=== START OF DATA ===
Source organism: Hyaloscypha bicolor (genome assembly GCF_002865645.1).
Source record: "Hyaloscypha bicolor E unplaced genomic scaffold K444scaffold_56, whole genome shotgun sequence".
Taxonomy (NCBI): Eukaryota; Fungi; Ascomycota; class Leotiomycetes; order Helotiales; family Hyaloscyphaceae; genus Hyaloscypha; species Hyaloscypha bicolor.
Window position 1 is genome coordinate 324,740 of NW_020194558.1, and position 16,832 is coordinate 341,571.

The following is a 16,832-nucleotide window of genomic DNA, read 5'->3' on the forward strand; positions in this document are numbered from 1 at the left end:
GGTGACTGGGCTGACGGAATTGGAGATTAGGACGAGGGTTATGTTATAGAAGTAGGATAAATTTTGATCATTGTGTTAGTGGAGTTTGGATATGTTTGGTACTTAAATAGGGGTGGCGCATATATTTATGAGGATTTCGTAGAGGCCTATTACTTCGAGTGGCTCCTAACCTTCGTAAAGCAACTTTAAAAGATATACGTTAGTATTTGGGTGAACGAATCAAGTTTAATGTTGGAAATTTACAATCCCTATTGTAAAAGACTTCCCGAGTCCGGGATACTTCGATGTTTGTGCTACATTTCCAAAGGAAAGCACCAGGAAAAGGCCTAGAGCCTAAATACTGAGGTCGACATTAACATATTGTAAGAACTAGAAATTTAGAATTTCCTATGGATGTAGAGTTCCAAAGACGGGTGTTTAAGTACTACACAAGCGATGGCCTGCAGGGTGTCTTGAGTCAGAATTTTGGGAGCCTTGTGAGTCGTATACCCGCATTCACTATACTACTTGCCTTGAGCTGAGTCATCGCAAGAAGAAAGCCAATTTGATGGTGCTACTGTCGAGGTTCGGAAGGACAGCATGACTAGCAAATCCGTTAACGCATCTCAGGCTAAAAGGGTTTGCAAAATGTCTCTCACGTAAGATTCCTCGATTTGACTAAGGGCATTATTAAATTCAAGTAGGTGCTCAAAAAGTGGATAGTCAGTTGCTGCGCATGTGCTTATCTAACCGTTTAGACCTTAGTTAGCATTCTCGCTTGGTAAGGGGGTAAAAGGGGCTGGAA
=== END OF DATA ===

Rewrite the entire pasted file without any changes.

Source organism: Hyaloscypha bicolor (genome assembly GCF_002865645.1).
Source record: "Hyaloscypha bicolor E unplaced genomic scaffold K444scaffold_56, whole genome shotgun sequence".
Taxonomy (NCBI): Eukaryota; Fungi; Ascomycota; class Leotiomycetes; order Helotiales; family Hyaloscyphaceae; genus Hyaloscypha; species Hyaloscypha bicolor.
Window position 1 is genome coordinate 324,740 of NW_020194558.1, and position 16,832 is coordinate 341,571.

The following is a 16,832-nucleotide window of genomic DNA, read 5'->3' on the forward strand; positions in this document are numbered from 1 at the left end:
GGTGACTGGGCTGACGGAATTGGAGATTAGGACGAGGGTTATGTTATAGAAGTAGGATAAATTTTGATCATTGTGTTAGTGGAGTTTGGATATGTTTGGTACTTAAATAGGGGTGGCGCATATATTTATGAGGATTTCGTAGAGGCCTATTACTTCGAGTGGCTCCTAACCTTCGTAAAGCAACTTTAAAAGATATACGTTAGTATTTGGGTGAACGAATCAAGTTTAATGTTGGAAATTTACAATCCCTATTGTAAAAGACTTCCCGAGTCCGGGATACTTCGATGTTTGTGCTACATTTCCAAAGGAAAGCACCAGGAAAAGGCCTAGAGCCTAAATACTGAGGTCGACATTAACATATTGTAAGAACTAGAAATTTAGAATTTCCTATGGATGTAGAGTTCCAAAGACGGGTGTTTAAGTACTACACAAGCGATGGCCTGCAGGGTGTCTTGAGTCAGAATTTTGGGAGCCTTGTGAGTCGTATACCCGCATTCACTATACTACTTGCCTTGAGCTGAGTCATCGCAAGAAGAAAGCCAATTTGATGGTGCTACTGTCGAGGTTCGGAAGGACAGCATGACTAGCAAATCCGTTAACGCATCTCAGGCTAAAAGGGTTTGCAAAATGTCTCTCACGTAAGATTCCTCGATTTGACTAAGGGCATTATTAAATTCAAGTAGGTGCTCAAAAAGTGGATAGTCAGTTGCTGCGCATGTGCTTATCTAACCGTTTAGACCTTAGTTAGCATTCTCGCTTGGTAAGGGGGTAAAAGGGGCTGGAA